The way we always looked at it the imagery always had, look, I mean, we just decided which mountain top we want to be standing on. We said like that's the top we want to be standing on. And then there's just many different ways to get there. And we went always up. I cannot say that I think Okay, look, I mean, there's a year we went up and then we were sliding down and you need to come back up again. I mean, then that I think would have been tough, right? If you kind of need to start up again. But no, it was never like a Sisyphus type of ordeal. I think we always went up and we always got closer and and so it's always every little step was a little victory, I think, that we passed. And that I think made it exciting and fun. Okay, it all took a lot longer but I can tell you I think every week I think we went a bit closer. Sometimes, frankly, it's also good, right, not to know everything. And not to know what's coming at you. Because frankly, if I would also realize everything else would be coming at me. Also, I don't think I would have seen this. And sometimes maybe go to almost, I wouldn't call it naive, but just, yeah, just go for it. And so, where I definitely think the demand that we always kind of set for us, I think we might be setting ourselves a little bit apart is that I think the way we define aspirations, we would not define this s IRR. in financial terms, we would really define this what we kind of call it as global qualities, right, I think, what's the global impact we could have? And that almost falls out into two elements, right, it's how many people could we touch? And how big an impact are we going to have per person that we touch? And then if you look at that, I don't think there's a lot better you can go after than I think what we do, and our aim in the end is really curing Alzheimer's. And I'm not going to say that our next treatment is going to cure Alzheimer's. But at least I think we're on the way and we're going to hopefully learn enough from it. Right? To be fair, it could also be dead next week, if something goes wrong, but there's at least from it. And so in that one, I think the Alzheimer, it's a very large thing as you touch upon a lot of people. And honestly, if you kind of see the aspirations we set, for us it was not, Oh, let's try to slow things down a bit. I think our aspiration was always as a start base, let's stop it right, let's make sure it doesn't progress. Actually, if you look at the preclinical data in the mouse, we found actually we curing Alzheimer's. And and I want to be very careful with that word, curing, because it has a bit this notion, you take this one magical pill, and it's all over. And that's not going to be the case. But we honestly do believe that Alzheimer's is curable. And I should at least explain that a little bit before, I think you think it's completely unrealistic. And maybe I'm like a donkey trying to go after windmills. Now Honestly, while it might be strange for me, if you look at all the others I think we have been looking at have been spending billions on things, actually, if you look at the data, at best it's slowed down by 30%. And I think it's meaningful 30%. But that is not the aspiration we're after. And why do we think we can do it still, I think it's 50 people make a difference and and try to cure while others have been able to barely slow things down is that, as is often the case, I think we have, there is one problem, but you often have very different ways of looking at the same problem. And often, if you look at the problem from a different angle, probably a solution might be a lot easier. And so in the case of Alzheimer's, if you look at it, I think it also has had people close to you. What you definitely must have noticed is actually they have no issue with retrieving memory. They don't have an issue with retrieving what they did 10 years ago. So it is not in a way literally, actually, it's not an even though I would sometimes call it a memory loss disease is not a memory loss disease. It's a disease of memory formation, people can no longer form new memory. It's not about preventing the loss of memory from the past. It's, can you form again, memory today? I mean, where did you leave the keys of your car? Did you already get your breakfast? Did you get your pill? How can you get these things, get that into memory? So it's very much a memory formation. Of course, I think we will never, I think if some memories of 10 years ago are gone, we will never be able to retrieve them. And honestly, I don't think it would be good anyway. I think we would have a very hard time surviving, if you would remember everything 100%.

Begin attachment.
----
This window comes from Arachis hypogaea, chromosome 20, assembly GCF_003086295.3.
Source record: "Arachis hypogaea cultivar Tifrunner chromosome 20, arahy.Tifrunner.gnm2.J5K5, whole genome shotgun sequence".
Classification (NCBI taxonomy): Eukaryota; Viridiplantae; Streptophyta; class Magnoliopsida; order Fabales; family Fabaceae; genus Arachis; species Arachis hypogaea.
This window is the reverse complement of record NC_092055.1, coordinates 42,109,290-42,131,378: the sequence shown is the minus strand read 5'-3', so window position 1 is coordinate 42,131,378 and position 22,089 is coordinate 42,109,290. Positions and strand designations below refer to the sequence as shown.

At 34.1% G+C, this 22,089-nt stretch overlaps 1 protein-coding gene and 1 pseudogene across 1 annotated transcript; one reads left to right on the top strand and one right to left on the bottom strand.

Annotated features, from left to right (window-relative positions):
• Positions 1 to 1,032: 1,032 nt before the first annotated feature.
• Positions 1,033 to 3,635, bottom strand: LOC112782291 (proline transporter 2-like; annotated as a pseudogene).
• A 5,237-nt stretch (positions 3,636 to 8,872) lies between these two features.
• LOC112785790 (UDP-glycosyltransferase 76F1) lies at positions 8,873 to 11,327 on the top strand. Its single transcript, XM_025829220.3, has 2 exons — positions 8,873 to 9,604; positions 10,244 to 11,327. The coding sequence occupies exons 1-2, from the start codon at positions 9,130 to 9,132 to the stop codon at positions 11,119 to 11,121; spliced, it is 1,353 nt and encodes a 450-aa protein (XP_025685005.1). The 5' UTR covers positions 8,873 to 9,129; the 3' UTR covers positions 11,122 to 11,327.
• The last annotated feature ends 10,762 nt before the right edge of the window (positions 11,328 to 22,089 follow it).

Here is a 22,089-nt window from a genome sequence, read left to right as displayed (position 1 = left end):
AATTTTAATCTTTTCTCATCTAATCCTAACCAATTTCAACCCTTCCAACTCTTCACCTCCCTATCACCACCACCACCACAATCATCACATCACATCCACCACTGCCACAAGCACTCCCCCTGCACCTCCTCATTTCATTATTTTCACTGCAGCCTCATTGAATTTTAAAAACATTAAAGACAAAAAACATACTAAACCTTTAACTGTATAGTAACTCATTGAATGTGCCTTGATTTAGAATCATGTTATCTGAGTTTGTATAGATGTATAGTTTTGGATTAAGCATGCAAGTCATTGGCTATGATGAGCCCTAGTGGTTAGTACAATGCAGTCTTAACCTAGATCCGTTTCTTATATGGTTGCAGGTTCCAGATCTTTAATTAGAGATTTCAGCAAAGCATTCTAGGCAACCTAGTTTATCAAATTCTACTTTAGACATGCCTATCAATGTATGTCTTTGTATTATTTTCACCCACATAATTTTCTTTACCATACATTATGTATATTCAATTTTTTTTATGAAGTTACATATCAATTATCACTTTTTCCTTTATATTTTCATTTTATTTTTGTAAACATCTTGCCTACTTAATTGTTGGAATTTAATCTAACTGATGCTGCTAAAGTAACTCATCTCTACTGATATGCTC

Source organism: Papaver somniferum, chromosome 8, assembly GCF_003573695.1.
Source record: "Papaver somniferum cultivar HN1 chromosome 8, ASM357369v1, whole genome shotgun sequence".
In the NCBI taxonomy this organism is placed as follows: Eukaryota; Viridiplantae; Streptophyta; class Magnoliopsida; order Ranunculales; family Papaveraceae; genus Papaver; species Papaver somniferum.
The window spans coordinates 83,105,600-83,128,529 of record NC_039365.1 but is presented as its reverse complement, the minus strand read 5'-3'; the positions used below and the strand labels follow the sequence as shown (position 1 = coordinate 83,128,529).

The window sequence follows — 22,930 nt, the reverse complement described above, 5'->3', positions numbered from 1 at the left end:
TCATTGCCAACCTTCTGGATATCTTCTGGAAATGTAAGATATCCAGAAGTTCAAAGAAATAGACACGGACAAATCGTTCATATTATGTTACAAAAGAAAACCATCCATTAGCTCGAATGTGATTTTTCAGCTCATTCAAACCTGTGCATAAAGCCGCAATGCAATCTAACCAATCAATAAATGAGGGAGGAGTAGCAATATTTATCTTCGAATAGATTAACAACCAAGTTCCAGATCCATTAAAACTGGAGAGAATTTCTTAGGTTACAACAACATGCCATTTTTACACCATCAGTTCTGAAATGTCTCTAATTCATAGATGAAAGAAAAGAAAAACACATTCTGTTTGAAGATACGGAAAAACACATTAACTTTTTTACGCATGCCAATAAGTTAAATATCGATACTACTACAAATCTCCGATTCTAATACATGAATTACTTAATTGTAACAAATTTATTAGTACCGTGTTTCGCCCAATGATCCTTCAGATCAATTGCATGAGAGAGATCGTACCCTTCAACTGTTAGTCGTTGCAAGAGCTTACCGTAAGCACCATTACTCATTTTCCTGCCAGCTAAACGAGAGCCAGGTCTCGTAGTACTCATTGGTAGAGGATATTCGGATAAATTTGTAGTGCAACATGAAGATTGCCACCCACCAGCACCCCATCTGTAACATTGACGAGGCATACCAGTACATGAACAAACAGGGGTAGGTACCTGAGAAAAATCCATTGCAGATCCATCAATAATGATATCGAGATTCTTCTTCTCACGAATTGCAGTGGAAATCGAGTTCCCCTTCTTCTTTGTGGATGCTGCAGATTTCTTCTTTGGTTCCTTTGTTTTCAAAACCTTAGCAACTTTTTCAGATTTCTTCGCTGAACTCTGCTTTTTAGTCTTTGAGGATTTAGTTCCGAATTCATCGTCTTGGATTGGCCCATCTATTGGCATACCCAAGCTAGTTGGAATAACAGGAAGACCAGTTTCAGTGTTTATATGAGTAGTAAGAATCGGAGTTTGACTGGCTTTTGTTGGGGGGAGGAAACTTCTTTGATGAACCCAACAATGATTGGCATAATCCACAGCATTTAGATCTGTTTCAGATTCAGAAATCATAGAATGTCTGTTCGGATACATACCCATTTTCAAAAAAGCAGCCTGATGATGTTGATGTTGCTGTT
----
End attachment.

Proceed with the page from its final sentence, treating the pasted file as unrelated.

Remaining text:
Koen De Witte